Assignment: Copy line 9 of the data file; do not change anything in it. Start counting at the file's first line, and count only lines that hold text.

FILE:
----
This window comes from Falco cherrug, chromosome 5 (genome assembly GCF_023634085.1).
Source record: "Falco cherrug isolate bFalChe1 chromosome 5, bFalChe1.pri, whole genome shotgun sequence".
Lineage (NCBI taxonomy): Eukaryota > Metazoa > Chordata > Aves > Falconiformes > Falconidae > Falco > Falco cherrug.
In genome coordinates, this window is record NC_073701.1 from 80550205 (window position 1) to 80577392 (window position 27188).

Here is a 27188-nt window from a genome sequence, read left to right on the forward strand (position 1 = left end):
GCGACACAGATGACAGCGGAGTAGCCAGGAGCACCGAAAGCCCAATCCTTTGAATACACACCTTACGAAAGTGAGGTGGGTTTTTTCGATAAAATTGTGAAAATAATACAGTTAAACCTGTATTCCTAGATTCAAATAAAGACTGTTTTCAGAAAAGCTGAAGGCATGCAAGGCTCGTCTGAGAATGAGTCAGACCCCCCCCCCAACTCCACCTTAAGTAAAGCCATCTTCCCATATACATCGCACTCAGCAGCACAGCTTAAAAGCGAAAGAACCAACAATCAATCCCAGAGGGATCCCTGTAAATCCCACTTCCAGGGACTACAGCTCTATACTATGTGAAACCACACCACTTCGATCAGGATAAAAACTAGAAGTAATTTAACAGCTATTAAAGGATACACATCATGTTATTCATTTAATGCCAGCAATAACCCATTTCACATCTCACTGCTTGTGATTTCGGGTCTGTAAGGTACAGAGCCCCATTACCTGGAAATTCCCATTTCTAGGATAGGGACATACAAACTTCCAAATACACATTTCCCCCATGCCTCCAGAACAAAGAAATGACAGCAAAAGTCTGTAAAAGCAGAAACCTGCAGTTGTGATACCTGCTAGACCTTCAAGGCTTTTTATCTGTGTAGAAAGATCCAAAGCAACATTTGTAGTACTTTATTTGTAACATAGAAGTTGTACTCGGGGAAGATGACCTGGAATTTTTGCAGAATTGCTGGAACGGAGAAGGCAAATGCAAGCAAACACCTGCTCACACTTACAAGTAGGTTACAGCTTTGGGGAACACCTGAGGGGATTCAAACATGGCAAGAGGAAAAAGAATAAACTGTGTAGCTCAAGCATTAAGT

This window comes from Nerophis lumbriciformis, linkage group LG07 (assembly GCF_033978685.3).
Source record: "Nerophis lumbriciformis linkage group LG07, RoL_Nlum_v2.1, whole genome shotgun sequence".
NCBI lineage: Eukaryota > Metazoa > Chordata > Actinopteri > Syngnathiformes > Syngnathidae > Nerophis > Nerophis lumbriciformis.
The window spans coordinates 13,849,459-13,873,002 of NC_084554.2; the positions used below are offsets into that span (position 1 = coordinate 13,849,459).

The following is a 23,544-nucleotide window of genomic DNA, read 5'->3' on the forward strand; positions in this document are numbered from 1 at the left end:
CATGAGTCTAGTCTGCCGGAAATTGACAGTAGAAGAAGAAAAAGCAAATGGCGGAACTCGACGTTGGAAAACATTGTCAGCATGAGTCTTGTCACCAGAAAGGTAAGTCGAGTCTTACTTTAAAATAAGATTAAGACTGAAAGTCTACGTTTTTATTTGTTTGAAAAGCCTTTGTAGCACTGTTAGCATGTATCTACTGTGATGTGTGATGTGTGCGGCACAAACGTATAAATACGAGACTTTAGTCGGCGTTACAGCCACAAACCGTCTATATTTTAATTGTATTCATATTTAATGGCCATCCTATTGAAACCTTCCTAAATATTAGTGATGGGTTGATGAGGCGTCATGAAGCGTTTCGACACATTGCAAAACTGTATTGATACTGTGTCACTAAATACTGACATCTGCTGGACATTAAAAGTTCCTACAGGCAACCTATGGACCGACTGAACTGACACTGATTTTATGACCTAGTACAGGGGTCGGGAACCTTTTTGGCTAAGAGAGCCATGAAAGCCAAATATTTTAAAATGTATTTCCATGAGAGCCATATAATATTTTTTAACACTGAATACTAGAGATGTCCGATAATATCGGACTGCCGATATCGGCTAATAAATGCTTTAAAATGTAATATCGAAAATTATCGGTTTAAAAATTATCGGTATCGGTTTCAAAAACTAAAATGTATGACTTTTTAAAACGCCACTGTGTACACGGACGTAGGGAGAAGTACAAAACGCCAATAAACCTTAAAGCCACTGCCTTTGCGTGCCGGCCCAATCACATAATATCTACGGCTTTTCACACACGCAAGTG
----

NCBI lineage: Eukaryota > Metazoa > Chordata > Actinopteri > Syngnathiformes > Syngnathidae > Nerophis > Nerophis lumbriciformis.